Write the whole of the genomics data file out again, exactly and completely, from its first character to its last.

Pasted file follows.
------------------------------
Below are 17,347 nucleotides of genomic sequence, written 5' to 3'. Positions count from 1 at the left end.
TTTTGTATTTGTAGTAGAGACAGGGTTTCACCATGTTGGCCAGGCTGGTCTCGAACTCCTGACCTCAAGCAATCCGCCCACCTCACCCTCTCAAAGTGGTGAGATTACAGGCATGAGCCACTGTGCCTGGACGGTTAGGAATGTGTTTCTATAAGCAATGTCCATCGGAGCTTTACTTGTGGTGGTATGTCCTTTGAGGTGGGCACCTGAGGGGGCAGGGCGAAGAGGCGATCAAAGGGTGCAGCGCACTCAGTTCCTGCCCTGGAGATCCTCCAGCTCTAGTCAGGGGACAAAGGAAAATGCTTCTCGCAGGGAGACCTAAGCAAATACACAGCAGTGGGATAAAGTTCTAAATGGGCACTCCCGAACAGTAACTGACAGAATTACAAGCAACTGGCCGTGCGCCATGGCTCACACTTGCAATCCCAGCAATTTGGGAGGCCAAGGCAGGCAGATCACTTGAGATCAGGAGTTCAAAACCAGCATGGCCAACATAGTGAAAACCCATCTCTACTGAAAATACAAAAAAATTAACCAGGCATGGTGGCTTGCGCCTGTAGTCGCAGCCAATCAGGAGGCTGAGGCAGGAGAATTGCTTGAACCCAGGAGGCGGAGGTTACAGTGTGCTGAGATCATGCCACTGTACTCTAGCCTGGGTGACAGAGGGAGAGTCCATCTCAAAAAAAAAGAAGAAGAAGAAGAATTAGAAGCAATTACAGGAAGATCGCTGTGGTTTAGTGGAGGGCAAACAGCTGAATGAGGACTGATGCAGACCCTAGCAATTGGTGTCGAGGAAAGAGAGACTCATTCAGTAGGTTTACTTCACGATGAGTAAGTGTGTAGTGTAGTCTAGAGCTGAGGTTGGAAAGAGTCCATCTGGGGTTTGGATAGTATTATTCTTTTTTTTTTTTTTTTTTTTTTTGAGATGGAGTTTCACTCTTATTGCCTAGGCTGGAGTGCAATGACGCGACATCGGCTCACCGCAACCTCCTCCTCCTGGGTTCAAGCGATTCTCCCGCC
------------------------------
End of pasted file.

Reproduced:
Below are 17,347 nucleotides of genomic sequence, written 5' to 3'. Positions count from 1 at the left end.
TTTTGTATTTGTAGTAGAGACAGGGTTTCACCATGTTGGCCAGGCTGGTCTCGAACTCCTGACCTCAAGCAATCCGCCCACCTCACCCTCTCAAAGTGGTGAGATTACAGGCATGAGCCACTGTGCCTGGACGGTTAGGAATGTGTTTCTATAAGCAATGTCCATCGGAGCTTTACTTGTGGTGGTATGTCCTTTGAGGTGGGCACCTGAGGGGGCAGGGCGAAGAGGCGATCAAAGGGTGCAGCGCACTCAGTTCCTGCCCTGGAGATCCTCCAGCTCTAGTCAGGGGACAAAGGAAAATGCTTCTCGCAGGGAGACCTAAGCAAATACACAGCAGTGGGATAAAGTTCTAAATGGGCACTCCCGAACAGTAACTGACAGAATTACAAGCAACTGGCCGTGCGCCATGGCTCACACTTGCAATCCCAGCAATTTGGGAGGCCAAGGCAGGCAGATCACTTGAGATCAGGAGTTCAAAACCAGCATGGCCAACATAGTGAAAACCCATCTCTACTGAAAATACAAAAAAATTAACCAGGCATGGTGGCTTGCGCCTGTAGTCGCAGCCAATCAGGAGGCTGAGGCAGGAGAATTGCTTGAACCCAGGAGGCGGAGGTTACAGTGTGCTGAGATCATGCCACTGTACTCTAGCCTGGGTGACAGAGGGAGAGTCCATCTCAAAAAAAAAGAAGAAGAAGAAGAATTAGAAGCAATTACAGGAAGATCGCTGTGGTTTAGTGGAGGGCAAACAGCTGAATGAGGACTGATGCAGACCCTAGCAATTGGTGTCGAGGAAAGAGAGACTCATTCAGTAGGTTTACTTCACGATGAGTAAGTGTGTAGTGTAGTCTAGAGCTGAGGTTGGAAAGAGTCCATCTGGGGTTTGGATAGTATTATTCTTTTTTTTTTTTTTTTTTTTTTTGAGATGGAGTTTCACTCTTATTGCCTAGGCTGGAGTGCAATGACGCGACATCGGCTCACCGCAACCTCCTCCTCCTGGGTTCAAGCGATTCTCCCGCC